Happy New Year, Friends! I hope you enjoyed a bit of holiday R&R! What did you do? Did you travel? Did you stay home? Was there any Christmas caroling? How about scandalous NYE romance? Did your crazy aunt get drunk and take off her wig? I want stories. Spill it. You should write me. I enjoy a good tale.
I had a quiet holiday this year. The husband and I enjoyed cozy fires and copious amounts of carbs mixed with cheese. There was bourbon-sipping and movie marathons. There was friendship, wine, merriment and board games. There were cookies, a bag of butterscotch caramels, and a complicated relationship with a bag of chocolate-drizzled kettle corn. I’m just now slowly and reluctantly coming out of my Netflix coma and assimilating back into the real world. I suppose I should start drinking more water and wearing less yoga pants (oh, and possibly doing MORE yoga) — but, let’s just ease into things. I’m needing a little more time to regroup and reboot before I come in here guns blazing a fired up trail of resolutions and green juice. We’ll get there. There will be a notebook scrawled with 2014 intention setting and polar bears doodled haphazardly in its margins. But, for now… let’s just enjoy that sleepy moment right after waking up from a long nap. The late morning sun is shining in through my window and I just want to lay here a little longer with my eyes closed and take it all in. It’s comfortable here.
It’s only fitting that my first recipe for the year is one of total comfort and ease. This is Hawaiian girl comfort food at its best.
You know how certain smells can evoke really powerful memories? For instance, every time I smell that cheap White Rain coconut-scented shampoo, I’m immediately transported back to the summer of ’95. This was the first summer in a long line of summers where I was convinced that the more I smelled like fruity nonsense and other things like “freshly cut grass” (or this vanilla-heavy scent suspiciously named”amber romance”) that I was doing something right and being oh-so womanly. Growing up is weird. Or, when I smell meatballs simmering in a wine-laden red sauce I am immediately transported back to the night where Pete asked me to be his wife. We often like to joke that “meatballs smell like engagement”. Sexy, right? Don’t answer that.
This pork is not just one, but a whole host of sense memories for me. It reminds me of my family. It smells like big family luaus and birthday celebrations. It smells like being a little girl in my grandma’s kitchen and watching her chop up cabbage while helping to put on a pot of rice. It smells like the time my Mom and I decided to try to make this in the pressure cooker and accidentally shattered an entire bottle of liquid smoke on the tile floor (okay, it smells better than that — but, still — memories). It smells like my wedding. Yes, we had a Hawaiian feast for dinner. It was a process. My brother dug out a big hole. My grandfather fashioned an underground oven called an imu. The HUGE pig was covered in Hawaiian sea salt, wrapped in banana leaves and buried to cook in the ground until it was incredibly tender and full of flavor. Pretty neat, right? This is traditionally how it is done. But, hey… who has time to dig out an imu on a weekday? Also, I’m fairly certain there are permits involved. I’m not sure if the imu is really “street legal” in the ‘burbs. So, instead of getting out your shovel, salting up an entire hog and foraging for banana leaves, let’s just keep it simple.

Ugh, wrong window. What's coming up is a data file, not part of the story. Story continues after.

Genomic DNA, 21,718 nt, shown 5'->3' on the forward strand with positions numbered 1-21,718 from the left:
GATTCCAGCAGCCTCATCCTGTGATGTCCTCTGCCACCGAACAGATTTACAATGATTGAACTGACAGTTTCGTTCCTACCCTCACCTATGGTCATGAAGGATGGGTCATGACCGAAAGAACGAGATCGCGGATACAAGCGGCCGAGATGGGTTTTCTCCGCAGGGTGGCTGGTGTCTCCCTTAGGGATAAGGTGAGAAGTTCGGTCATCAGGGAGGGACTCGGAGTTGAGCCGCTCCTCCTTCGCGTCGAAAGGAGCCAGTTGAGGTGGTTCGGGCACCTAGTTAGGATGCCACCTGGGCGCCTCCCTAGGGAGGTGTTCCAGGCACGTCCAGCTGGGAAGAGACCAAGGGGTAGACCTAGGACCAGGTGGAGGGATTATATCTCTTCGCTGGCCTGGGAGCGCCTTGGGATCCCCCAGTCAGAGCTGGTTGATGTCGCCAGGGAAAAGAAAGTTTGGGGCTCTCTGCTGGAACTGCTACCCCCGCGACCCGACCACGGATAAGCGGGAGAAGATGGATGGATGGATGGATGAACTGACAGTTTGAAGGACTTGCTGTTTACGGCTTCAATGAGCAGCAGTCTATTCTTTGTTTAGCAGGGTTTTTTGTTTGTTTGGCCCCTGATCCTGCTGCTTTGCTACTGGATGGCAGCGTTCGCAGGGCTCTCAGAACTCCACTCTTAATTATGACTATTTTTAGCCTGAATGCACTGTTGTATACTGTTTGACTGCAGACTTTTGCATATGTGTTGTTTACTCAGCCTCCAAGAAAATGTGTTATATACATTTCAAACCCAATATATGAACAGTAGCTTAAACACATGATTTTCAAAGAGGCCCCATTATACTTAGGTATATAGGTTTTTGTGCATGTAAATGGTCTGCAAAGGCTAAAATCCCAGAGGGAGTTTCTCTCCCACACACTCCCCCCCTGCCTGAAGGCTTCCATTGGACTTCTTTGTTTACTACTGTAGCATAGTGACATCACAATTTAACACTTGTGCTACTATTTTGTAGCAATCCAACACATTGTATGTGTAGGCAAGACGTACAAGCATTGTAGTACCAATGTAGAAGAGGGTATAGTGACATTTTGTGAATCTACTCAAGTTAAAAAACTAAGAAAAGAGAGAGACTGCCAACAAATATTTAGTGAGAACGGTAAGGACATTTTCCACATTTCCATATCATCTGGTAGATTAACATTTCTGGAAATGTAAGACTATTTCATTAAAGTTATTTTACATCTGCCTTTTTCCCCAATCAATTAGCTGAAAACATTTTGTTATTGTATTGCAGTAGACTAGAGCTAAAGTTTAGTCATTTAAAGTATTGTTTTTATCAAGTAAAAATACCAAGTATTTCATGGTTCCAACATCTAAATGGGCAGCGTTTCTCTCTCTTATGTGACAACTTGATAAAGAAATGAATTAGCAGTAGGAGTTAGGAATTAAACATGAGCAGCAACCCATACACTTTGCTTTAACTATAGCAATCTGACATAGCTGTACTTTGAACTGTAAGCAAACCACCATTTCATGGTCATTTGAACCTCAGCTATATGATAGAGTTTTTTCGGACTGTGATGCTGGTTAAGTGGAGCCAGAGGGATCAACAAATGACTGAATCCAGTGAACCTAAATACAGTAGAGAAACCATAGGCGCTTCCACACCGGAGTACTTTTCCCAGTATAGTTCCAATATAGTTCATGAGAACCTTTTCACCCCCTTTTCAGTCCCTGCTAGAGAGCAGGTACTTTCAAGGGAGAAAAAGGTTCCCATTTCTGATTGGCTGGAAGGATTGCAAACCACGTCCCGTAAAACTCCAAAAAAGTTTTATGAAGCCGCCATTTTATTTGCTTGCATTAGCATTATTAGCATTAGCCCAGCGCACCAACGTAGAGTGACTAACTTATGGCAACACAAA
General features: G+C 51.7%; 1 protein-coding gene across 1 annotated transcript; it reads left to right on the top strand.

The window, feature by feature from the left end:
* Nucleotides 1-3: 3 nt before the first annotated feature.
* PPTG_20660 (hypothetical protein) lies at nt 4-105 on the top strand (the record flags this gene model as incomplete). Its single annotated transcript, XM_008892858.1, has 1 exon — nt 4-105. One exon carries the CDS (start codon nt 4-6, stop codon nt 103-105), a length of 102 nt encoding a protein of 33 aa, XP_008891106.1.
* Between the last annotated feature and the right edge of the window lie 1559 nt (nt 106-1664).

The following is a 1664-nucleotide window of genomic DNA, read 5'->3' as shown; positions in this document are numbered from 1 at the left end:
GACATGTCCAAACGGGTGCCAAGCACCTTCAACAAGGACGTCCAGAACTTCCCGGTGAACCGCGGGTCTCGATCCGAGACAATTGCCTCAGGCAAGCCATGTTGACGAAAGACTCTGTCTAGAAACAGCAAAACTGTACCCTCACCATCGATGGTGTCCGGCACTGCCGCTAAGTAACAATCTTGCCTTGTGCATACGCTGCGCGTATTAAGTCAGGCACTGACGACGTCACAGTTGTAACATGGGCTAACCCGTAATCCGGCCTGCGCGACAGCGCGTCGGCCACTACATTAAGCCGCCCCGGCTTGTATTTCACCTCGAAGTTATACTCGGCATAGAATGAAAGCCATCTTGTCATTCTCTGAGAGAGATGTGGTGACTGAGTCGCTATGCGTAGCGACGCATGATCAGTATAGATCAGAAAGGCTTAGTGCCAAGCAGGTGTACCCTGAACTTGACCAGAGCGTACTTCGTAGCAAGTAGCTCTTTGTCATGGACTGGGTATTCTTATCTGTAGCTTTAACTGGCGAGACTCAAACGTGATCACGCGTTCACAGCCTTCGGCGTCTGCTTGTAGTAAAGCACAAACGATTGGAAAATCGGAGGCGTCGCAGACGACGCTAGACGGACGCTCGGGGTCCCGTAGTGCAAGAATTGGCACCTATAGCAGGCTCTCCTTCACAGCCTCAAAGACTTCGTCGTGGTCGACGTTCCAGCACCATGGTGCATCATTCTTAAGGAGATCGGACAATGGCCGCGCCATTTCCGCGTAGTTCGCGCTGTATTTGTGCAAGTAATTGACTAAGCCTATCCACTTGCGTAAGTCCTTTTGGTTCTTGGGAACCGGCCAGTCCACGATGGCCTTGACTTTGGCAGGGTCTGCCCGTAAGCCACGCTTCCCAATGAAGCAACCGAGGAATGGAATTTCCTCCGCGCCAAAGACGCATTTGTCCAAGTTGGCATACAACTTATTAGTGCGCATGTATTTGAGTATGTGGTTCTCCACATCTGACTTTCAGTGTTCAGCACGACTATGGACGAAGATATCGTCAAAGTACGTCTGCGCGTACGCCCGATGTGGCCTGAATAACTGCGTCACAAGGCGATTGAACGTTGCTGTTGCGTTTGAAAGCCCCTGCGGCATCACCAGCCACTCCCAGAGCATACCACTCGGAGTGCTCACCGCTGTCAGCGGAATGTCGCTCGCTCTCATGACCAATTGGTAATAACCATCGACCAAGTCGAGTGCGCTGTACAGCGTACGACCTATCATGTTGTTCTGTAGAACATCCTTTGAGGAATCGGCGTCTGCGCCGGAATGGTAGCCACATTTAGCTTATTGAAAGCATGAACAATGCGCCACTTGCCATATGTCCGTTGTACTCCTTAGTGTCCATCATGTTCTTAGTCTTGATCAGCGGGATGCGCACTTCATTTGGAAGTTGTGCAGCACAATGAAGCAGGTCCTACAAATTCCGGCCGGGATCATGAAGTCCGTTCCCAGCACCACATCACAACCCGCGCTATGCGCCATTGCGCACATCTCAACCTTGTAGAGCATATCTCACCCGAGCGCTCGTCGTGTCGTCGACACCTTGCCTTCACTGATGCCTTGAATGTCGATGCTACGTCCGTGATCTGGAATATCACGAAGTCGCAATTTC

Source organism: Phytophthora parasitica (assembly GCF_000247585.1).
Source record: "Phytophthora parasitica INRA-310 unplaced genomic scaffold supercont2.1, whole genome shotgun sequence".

Real simple. Three ingredients + slow cooker.
You’re going to need a pork butt, some liquid smoke and some Hawaiian sea salt. That’s it. It can be difficult to find Hawaiian sea salt in your every day market here on the mainland, but you can easily order it online here.
You’re going to smoke and salt up that pork butt. I feel like there must be lots of butt jokes in here somewhere, but I just can’t think of them. I feel disappointed in myself. Into the crock pot it goes for several hours. You can go about your business and forget about it… or, like me, if you mainly work from home, you can be tortured by the amazing smell filling your house ALL DAY LONG.
Once your pork butt has kalua-ed itself, you can take it out of the crock pot and shred it. It will happen easily. In fact, you might have trouble getting your pork out of your crock pot in one piece. It’s SO tender. I decided to slice up some cabbage and cook it up with my pork since that’s how we traditionally do it in our family. Go ahead and eat it plain. Serve it with rice. Serve it over veggies. Anyway you go… you pretty much can’t go wrong. But, cabbage and rice is a solid move.
Enjoy, friends! I hope you find as much comfort in this meal as I do. xo
Easy Slow Cooker Kalua Pork
- Prepare your pork by taking a fork and puncturing it all over. Make sure you puncture it on all sides several times. This will help the flavor soak into the pork.
- Place your punctured pork butt into the pot of your slow cooker. Add your liquid smoke to coat your pork.
- Salt your pork well on both sides using the Hawaiian sea salt.
- Set your slow cooker to low and allow it to cook undisturbed for 7-12 hours. The cooking time is going to very based on the size of your pork butt and the heat of the low setting on your crock pot. My roast was 3.5 lbs and cooked in about 7 hours. Start checking for doneness around the seven hour mark.
- Once your pork is cooked through it should be incredibly tender. You will be able to shred it with a couple of forks easily.
- Serve over rice (cauli-rice works well too!), or cook it up with cabbage in a pan. If I am cooking it up with cabbage I will add a little bit of tamari for flavor and to help wilt the cabbage.
- *Note: reserve some of the juices in your crock pot in order to put on any pork that you might be storing. It will help your pork to not dry out!